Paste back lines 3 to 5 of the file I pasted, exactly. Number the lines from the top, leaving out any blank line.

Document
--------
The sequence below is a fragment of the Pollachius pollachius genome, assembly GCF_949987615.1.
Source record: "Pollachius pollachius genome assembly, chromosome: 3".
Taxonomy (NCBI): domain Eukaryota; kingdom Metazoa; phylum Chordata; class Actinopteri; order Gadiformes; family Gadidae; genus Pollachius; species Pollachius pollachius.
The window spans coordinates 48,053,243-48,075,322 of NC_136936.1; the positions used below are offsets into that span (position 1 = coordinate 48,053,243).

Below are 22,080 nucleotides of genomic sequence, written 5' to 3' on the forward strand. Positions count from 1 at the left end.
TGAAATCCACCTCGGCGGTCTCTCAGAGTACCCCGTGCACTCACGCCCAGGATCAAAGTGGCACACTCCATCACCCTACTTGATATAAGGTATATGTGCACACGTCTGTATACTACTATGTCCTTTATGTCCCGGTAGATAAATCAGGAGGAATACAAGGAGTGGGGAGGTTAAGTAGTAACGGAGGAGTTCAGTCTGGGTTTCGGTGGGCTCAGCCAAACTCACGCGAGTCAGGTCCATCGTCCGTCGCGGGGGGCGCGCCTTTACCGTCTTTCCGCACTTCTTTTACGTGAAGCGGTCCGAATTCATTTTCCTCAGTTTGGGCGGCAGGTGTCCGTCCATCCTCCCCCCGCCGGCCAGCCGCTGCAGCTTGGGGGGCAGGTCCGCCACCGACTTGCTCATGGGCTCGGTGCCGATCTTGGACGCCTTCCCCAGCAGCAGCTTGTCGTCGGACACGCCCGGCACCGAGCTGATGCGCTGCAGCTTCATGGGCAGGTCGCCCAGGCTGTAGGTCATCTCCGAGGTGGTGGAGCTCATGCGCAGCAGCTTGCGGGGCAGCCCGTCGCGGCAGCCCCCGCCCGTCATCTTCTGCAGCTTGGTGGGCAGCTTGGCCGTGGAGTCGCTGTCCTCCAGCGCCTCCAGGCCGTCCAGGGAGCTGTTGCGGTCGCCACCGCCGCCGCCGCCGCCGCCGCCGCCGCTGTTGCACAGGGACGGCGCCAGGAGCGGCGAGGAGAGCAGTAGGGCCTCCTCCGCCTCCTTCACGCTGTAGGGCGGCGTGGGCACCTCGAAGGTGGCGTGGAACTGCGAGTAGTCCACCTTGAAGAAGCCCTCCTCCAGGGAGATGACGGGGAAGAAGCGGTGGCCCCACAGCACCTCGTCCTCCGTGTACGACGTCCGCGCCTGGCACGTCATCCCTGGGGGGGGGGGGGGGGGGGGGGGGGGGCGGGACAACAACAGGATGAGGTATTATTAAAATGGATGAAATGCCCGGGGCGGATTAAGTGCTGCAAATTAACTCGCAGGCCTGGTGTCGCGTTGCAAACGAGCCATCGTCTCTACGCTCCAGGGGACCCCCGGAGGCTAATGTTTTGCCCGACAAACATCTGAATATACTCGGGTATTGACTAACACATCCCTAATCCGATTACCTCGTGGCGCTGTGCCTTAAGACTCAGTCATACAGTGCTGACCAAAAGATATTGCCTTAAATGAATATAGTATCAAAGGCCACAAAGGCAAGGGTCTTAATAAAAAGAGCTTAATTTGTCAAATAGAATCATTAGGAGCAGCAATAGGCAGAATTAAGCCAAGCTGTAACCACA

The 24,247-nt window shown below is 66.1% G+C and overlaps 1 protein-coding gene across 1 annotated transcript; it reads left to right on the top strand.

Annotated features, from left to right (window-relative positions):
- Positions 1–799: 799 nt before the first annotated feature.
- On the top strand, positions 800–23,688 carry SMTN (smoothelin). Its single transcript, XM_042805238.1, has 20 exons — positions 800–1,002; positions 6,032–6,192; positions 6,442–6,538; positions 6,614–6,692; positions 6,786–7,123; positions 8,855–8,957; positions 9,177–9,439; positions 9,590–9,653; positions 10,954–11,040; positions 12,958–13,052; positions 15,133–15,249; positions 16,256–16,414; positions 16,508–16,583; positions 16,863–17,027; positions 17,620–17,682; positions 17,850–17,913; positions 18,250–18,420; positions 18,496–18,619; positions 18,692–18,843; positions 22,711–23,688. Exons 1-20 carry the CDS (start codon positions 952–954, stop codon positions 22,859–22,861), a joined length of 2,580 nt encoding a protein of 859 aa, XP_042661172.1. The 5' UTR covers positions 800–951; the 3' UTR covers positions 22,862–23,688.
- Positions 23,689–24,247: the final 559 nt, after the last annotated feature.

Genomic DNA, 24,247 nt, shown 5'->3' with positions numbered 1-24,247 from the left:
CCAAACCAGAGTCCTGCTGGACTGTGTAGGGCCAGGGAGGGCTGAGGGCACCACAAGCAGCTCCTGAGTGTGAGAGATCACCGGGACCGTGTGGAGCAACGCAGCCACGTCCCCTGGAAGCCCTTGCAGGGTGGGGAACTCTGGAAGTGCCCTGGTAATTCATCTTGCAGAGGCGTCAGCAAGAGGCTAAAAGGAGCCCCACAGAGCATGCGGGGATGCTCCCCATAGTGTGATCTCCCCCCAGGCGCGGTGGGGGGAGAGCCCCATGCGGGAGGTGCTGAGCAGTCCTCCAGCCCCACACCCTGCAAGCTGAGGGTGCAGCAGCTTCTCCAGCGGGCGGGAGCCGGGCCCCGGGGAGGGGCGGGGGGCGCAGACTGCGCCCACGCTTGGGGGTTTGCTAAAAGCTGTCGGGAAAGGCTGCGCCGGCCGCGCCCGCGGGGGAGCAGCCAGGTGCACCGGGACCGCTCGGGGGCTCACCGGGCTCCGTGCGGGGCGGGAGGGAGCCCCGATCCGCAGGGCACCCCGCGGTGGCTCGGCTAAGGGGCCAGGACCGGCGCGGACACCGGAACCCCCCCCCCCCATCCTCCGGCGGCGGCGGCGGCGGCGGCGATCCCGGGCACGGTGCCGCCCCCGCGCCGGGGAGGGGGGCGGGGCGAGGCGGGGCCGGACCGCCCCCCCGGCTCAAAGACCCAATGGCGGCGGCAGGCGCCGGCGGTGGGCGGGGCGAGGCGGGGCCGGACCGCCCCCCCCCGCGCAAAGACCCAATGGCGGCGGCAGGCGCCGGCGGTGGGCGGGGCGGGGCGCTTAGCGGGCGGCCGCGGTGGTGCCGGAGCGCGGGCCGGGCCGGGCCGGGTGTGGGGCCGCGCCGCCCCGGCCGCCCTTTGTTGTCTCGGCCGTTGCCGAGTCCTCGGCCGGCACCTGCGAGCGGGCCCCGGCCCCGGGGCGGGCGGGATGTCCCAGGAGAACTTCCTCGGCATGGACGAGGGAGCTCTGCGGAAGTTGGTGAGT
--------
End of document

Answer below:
Taxonomy (NCBI): domain Eukaryota; kingdom Metazoa; phylum Chordata; class Actinopteri; order Gadiformes; family Gadidae; genus Pollachius; species Pollachius pollachius.
The window spans coordinates 48,053,243-48,075,322 of NC_136936.1; the positions used below are offsets into that span (position 1 = coordinate 48,053,243).

Below are 22,080 nucleotides of genomic sequence, written 5' to 3' on the forward strand. Positions count from 1 at the left end.